Like many purpose-built EVs, the Niro EV's mattress-size battery lurks beneath the floor of the passenger compartment, between the front and rear axles. To maintain the same ground clearance as the existing Niro, engineers raised the entire body of the Niro EV by 1 inch to accommodate its low-slung battery. From the front seat, there's no difference in headroom or legroom compared to the standard Niro. The thick battery raises the floor in the rear of the cabin, though, reducing rear headroom by 1.4 inches compared to the regular Niro and forcing a bit more bend in the knees. If you're taller than 6 feet, your head will brush the headliner in the rear of the Niro EV.

The battery is liquid-cooled via a dedicated circuit, and an optional cold-weather package is available that includes a battery heater to aid charging performance in frigid conditions. Charging times range from 75 minutes to go from 10 percent to 80 percent battery capacity on a 50-kW DC fast charger to about 9.5 hours on a Level 2 charger. Don't bother getting an EV if all you have access to is a regular 120-volt wall socket — it will take 59 hours to charge a Niro EV completely this way.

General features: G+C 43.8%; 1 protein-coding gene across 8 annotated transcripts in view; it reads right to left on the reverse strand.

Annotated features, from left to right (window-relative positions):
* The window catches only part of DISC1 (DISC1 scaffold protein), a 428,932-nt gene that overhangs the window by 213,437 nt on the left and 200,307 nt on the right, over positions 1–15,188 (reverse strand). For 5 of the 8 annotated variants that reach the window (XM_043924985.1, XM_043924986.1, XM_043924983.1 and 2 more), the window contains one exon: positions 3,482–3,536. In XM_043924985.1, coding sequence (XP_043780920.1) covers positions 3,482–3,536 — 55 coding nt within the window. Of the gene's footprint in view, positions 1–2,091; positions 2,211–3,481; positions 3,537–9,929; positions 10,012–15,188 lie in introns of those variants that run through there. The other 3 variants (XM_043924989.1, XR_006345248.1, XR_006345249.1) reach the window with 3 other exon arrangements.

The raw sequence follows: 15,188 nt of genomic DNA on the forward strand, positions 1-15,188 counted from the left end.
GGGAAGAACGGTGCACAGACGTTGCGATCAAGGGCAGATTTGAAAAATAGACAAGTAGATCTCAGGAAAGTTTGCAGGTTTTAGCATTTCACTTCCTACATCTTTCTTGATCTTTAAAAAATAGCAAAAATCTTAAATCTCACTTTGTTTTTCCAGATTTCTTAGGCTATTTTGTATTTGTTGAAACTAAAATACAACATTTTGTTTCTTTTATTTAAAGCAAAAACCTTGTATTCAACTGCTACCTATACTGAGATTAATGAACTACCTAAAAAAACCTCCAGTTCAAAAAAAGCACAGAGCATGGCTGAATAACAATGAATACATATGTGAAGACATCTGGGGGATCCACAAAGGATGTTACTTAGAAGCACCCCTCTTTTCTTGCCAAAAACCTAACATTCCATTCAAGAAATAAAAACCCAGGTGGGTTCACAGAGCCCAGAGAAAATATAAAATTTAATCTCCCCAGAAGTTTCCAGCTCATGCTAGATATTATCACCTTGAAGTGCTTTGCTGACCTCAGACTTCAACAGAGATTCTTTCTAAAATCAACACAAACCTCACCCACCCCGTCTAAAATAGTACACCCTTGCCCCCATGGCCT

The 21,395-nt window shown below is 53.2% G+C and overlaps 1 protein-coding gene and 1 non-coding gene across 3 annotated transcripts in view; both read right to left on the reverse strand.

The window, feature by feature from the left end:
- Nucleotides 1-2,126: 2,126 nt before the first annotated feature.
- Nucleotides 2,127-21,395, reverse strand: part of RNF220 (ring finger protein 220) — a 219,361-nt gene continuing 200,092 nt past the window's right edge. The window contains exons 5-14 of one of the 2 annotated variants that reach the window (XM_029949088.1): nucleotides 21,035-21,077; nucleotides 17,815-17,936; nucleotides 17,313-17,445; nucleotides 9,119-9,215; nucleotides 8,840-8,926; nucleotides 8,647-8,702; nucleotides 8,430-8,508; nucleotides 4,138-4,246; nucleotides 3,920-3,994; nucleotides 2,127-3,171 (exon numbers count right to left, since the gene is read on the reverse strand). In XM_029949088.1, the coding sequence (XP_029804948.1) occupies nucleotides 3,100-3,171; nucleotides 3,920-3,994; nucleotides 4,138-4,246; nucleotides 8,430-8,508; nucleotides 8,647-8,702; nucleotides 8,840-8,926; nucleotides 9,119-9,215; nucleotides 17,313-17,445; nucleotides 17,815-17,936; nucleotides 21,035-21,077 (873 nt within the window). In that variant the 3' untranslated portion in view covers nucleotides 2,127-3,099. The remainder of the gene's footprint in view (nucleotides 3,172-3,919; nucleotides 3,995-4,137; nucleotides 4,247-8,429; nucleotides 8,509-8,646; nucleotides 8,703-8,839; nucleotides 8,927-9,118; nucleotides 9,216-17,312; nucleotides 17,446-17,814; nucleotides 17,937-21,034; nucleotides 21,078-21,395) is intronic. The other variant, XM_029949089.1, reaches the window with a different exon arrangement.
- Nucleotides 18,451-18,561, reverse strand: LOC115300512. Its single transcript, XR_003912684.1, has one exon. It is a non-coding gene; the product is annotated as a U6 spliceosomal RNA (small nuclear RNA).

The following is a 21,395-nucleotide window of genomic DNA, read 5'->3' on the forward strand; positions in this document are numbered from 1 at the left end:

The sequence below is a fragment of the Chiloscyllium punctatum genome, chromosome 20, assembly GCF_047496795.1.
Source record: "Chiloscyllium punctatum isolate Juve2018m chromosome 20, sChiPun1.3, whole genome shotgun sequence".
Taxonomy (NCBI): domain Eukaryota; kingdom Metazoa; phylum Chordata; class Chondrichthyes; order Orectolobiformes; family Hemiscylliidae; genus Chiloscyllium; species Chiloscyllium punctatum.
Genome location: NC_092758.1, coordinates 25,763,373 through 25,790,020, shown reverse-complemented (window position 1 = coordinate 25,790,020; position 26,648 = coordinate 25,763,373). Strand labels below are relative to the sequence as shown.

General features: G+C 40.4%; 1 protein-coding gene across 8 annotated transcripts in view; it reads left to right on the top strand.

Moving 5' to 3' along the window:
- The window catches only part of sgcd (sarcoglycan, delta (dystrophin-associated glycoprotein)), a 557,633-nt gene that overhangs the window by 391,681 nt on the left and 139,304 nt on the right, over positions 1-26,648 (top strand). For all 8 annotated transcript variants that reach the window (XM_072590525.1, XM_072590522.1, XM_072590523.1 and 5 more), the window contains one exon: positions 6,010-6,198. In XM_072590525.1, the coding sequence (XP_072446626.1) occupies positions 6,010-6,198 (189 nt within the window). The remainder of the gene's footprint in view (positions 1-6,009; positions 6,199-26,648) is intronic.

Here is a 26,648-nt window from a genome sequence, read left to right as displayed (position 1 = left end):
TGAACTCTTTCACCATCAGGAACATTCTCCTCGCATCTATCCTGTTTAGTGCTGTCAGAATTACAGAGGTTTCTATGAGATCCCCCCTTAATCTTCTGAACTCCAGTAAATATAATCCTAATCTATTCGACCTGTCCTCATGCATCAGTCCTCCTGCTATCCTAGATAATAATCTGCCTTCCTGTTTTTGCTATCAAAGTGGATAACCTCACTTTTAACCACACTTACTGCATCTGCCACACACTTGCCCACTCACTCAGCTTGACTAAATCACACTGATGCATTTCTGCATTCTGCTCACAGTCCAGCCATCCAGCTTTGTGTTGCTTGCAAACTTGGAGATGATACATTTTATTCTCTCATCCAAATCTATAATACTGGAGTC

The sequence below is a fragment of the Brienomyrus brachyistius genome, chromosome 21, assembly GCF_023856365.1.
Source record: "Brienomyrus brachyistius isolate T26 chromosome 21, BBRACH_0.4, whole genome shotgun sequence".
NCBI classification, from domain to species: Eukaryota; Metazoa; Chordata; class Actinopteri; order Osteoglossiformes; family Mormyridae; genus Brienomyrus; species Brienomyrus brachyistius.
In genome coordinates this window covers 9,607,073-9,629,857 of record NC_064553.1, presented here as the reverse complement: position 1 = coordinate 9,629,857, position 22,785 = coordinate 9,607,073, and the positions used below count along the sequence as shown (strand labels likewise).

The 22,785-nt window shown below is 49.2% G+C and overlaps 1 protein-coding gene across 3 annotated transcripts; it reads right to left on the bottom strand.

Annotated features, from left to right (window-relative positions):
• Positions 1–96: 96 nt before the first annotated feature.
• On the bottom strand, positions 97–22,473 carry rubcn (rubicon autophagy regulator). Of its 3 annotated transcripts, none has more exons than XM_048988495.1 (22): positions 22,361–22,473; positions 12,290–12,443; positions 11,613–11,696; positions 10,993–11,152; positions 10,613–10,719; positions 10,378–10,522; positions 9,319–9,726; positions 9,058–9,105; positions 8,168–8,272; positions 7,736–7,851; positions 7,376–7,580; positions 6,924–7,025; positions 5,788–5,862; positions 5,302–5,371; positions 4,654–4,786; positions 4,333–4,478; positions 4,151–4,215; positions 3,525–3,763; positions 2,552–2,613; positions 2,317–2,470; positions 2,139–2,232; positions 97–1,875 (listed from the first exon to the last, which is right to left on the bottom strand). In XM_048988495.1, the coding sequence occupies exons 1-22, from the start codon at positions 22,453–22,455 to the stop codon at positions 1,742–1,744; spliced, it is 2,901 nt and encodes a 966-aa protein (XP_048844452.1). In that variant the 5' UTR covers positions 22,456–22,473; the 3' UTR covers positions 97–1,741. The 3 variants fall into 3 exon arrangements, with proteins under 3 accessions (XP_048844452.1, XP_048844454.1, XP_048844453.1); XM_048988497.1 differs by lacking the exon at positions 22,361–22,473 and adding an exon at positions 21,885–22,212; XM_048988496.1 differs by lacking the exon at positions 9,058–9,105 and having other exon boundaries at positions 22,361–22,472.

On the Road

Kia reckons the Niro EV will accelerate from 0 to 62 mph (100 km/h) in 7.8 seconds, a figure that's believable based on our brief time behind the wheel. Interestingly, the last Hyundai Kona EV we tested hit 60 mph in 6.6 seconds, suggesting that the identically powered Niro EV should be similarly spunky. We'll have to wait until we get a Niro EV for our full battery of tests before we know for sure.